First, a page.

Plantar fasciitis is a condition which can cause heel pain.
It happens when the strong band of tissue on the sole of your foot (fascia) becomes irritated, after repetitive use or due to poor foot posture. Most commonly it occurs in one foot but is possible to have it in both feet at the same time.
What are the symptoms of plantar fasciitis?
There is usually a gradual onset of pain, in a small amount of people there can be sudden damage to the fascia during physical activity.
The main symptoms of plantar fasciitis include:
Pain or tenderness in the heel or arch of the foot
Pain with initial steps in the morning or after a period of rest
Walking short distances may improve pain but longer distances may increase the symptoms again
Pain with sudden stretching of the sole of the foot. This could include going up on your toes or upstairs
Pain with prolonged standing or when wearing flat or unsupportive footwear
What causes plantar fasciitis?
Often there may be no obvious cause for the symptoms. However, certain risk factors can are associated such as:
Poor cushioning or poor arch support in your shoes.
Tightness in calf muscle.
Poor foot posture.
Being on your feet for long periods of time, especially on hard surfaces.
If you are very active it can also be due to sudden stretching or overuse of the sole of the foot; such as when sprinting, jumping and landing on hard surfaces in basketball or after increasing running distance or intensity.
How is it diagnosed?
Diagnosis is usually made from the patient’s history and a simple examination without the need for further investigations.
How can I manage plantar fasciitis?
Plantar fasciitis usually fully resolves but it can in some cases take up to 12 months. You should avoid excessive activities that aggravate the pain and walking barefoot on hard surfaces.
Painkillers such as paracetamol and ibuprofen or anti-inflammatory gels may be helpful to control the pain and allow you to continue exercising. Discuss this with your GP or Pharmacist.
Some people find ice effective in reducing their heel pain. Apply an icepack for 15 minutes regularly. Avoid applying ice directly to your skin, instead use a towel or have a fabric layer in between. Alternatively it can work well to use a frozen water bottle to roll underneath your foot.
Shoes with cushioned heels and good arch support are recommended. Various pads and insoles can be bought to cushion the heel or support your arch. These are recommended to be kept in the shoes for the majority of time.
Research has shown that exercise can help improve symptoms and stretches are the first line of treatment.
Relative rest is recommended to help reduce the pain but you should keep up gentle walking.
Further management options
If there is no response to the self-management information above within four to six weeks, seek further advice from your Physiotherapist or GP.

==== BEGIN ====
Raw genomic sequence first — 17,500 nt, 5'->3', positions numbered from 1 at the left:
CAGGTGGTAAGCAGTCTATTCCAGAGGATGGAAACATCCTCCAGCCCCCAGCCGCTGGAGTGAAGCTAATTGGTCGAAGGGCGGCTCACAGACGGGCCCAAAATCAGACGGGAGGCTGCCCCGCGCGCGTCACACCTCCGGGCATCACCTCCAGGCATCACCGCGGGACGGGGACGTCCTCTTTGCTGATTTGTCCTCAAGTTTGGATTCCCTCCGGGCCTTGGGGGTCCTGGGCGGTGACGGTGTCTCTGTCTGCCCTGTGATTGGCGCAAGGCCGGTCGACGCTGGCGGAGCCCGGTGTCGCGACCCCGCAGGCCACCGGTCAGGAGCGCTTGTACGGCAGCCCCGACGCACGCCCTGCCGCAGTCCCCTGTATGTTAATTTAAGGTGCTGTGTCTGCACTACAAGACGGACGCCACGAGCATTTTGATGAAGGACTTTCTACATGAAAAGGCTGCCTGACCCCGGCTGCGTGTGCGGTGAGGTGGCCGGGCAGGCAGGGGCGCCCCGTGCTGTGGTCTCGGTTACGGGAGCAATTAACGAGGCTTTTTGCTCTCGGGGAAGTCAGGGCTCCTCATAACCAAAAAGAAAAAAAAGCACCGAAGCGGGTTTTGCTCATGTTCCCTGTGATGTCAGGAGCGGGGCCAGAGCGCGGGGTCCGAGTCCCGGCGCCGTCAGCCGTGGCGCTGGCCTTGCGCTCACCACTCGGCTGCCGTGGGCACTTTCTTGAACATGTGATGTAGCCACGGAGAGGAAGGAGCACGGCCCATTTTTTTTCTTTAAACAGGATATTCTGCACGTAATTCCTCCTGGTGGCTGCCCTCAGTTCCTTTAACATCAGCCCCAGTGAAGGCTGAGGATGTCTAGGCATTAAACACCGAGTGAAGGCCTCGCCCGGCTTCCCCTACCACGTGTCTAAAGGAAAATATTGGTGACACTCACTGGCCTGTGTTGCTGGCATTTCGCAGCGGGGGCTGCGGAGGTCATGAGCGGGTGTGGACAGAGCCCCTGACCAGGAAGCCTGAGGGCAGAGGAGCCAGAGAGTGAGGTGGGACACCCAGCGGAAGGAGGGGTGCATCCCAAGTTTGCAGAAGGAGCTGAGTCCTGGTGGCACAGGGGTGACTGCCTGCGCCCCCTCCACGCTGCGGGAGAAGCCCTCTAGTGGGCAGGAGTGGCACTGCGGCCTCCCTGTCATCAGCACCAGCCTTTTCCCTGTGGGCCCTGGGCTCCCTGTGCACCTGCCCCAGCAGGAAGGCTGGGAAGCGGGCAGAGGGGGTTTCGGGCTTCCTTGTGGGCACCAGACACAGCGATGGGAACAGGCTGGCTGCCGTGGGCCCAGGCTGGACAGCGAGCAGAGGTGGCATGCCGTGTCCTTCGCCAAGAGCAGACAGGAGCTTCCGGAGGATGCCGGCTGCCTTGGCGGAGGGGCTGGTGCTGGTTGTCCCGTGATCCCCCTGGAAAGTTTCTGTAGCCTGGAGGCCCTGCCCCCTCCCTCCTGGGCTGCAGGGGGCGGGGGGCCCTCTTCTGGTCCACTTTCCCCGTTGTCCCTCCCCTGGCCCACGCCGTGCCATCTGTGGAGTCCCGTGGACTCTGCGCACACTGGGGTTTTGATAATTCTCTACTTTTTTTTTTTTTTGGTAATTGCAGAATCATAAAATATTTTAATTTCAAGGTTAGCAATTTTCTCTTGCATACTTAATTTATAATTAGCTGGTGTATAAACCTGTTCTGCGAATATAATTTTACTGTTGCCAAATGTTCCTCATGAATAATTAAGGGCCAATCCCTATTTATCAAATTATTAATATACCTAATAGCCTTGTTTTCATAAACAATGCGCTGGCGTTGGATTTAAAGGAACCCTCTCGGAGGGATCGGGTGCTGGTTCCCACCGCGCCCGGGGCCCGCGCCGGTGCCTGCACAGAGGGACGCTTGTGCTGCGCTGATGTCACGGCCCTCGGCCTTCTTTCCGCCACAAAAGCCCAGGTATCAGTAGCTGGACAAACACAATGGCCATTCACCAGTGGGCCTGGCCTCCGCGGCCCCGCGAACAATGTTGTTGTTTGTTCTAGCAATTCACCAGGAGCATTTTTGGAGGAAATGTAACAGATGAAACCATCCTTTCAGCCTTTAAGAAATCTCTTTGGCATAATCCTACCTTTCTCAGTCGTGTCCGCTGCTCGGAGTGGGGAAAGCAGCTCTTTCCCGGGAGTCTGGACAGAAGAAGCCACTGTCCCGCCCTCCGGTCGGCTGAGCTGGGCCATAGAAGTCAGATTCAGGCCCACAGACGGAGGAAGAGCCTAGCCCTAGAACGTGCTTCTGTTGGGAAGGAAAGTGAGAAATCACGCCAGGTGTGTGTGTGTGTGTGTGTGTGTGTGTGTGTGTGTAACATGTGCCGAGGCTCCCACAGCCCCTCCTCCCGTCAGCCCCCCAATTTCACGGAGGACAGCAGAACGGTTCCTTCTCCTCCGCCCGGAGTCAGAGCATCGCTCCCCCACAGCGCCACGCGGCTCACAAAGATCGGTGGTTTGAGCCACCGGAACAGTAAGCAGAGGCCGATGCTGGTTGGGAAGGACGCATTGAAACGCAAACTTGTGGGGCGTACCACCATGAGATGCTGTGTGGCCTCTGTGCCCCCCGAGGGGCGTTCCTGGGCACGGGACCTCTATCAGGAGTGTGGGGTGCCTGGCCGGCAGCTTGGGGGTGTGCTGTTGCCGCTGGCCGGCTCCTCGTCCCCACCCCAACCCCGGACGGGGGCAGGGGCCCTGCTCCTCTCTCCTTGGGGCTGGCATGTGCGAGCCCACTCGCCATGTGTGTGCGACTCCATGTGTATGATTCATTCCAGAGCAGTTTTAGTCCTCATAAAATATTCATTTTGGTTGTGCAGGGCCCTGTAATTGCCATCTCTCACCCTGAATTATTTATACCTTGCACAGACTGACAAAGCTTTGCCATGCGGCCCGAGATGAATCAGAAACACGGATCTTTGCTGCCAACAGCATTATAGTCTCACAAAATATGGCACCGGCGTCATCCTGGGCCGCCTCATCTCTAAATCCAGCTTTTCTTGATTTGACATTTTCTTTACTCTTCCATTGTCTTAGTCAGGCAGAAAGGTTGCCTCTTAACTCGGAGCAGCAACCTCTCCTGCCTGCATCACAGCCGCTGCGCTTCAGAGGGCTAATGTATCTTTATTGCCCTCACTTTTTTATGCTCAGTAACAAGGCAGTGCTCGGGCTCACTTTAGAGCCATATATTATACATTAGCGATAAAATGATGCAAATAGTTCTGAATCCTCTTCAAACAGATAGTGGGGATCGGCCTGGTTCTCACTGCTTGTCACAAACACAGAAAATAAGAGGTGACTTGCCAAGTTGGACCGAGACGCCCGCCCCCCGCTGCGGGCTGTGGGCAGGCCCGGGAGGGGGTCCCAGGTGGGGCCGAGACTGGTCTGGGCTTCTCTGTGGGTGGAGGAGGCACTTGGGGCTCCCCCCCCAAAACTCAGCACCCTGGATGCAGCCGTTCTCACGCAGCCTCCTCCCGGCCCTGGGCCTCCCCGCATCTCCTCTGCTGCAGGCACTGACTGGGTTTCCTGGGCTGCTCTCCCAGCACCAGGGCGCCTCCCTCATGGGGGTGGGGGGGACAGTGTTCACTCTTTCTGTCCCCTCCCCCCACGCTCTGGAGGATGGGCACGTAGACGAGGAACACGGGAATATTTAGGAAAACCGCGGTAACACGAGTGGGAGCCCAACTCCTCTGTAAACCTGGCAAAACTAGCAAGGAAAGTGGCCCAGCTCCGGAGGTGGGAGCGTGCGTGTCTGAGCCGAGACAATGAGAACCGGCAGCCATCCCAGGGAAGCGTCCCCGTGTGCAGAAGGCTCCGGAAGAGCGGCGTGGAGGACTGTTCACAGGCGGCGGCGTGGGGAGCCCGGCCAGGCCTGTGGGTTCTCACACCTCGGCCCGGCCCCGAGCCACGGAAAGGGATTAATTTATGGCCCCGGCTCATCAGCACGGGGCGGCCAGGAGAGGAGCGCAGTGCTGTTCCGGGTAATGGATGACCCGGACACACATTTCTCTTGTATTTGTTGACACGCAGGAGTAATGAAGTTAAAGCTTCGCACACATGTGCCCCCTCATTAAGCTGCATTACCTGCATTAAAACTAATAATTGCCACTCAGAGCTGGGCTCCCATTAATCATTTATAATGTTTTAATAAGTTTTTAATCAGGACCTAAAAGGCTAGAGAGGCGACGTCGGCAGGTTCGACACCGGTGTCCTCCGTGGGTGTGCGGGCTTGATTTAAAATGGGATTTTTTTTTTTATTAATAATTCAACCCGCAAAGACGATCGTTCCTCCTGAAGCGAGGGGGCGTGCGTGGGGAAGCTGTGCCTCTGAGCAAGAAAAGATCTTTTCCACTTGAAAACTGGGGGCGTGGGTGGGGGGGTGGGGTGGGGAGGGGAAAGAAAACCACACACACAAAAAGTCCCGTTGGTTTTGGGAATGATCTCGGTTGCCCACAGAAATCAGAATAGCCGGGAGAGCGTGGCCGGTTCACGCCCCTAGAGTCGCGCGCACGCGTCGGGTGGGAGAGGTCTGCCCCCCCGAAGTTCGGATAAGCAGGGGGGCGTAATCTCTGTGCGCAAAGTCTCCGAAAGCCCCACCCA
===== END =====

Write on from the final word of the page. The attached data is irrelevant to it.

Exercise Advice for Plantar Fasciitis
A common tennis ball can serve as a useful tool for strengthening and rehabilitating your feet. Whether you have an injury, high arches, flat feet, bunions or calluses, tennis ball exercises for feet provide an easy, inexpensive self-maintenance tool for healthy feet.
Rolling the foot with a tennis ball provides a self-controlled massage and stretch for the bottom of the foot and plantar fascia. Start by sitting on a chair and placing the tennis ball under your foot. Gently apply as much pressure as you can tolerate to push the ball into the floor, rolling the ball back and forth from your toes to your heel. Roll the ball for 30 seconds and switch to the other foot. Perform the rolling massage tennis ball exercise two to four days per week to prevent foot-related injuries.
Maximizing the flexibility of the muscles and tendons within your foot, ankle and lower leg is essential for optimal foot strength and function. To improve your flexibility, perform a flexion stretch using the tennis ball placed against a wall. Start by placing the ball of one foot on top of the ball with your heel flat on the floor. Slowly lean your upper body into the wall to increase the stretch felt in the foot, ankle and lower leg. Hold the stretch for three slow breaths and switch feet.
Spot pressure exercises simply focus on any adhesions within the muscles of the bottom of the foot. Place the tennis ball under the ball of your foot and firmly press your foot into the ball for 10 seconds in different locations. Start by focusing on three spots near the base of your toes, gradually working the ball towards your heel.
The standing massage exercise is an advanced exercise derived from the rolling massage. You can apply more pressure to increase the intensity of the exercise by applying more bodyweight into the ball. Similar to the rolling massage, place the tennis ball under one foot while standing, steadying yourself against a wall. Apply as much pressure as you can tolerate. Roll the ball back and forth from your toes to heel for 30 seconds and switch feet.
Tennis balls are available at all your Jen Benson Pilates classes so that you can incorporate these easy stretches and massage techniques as you feel necessary before a class.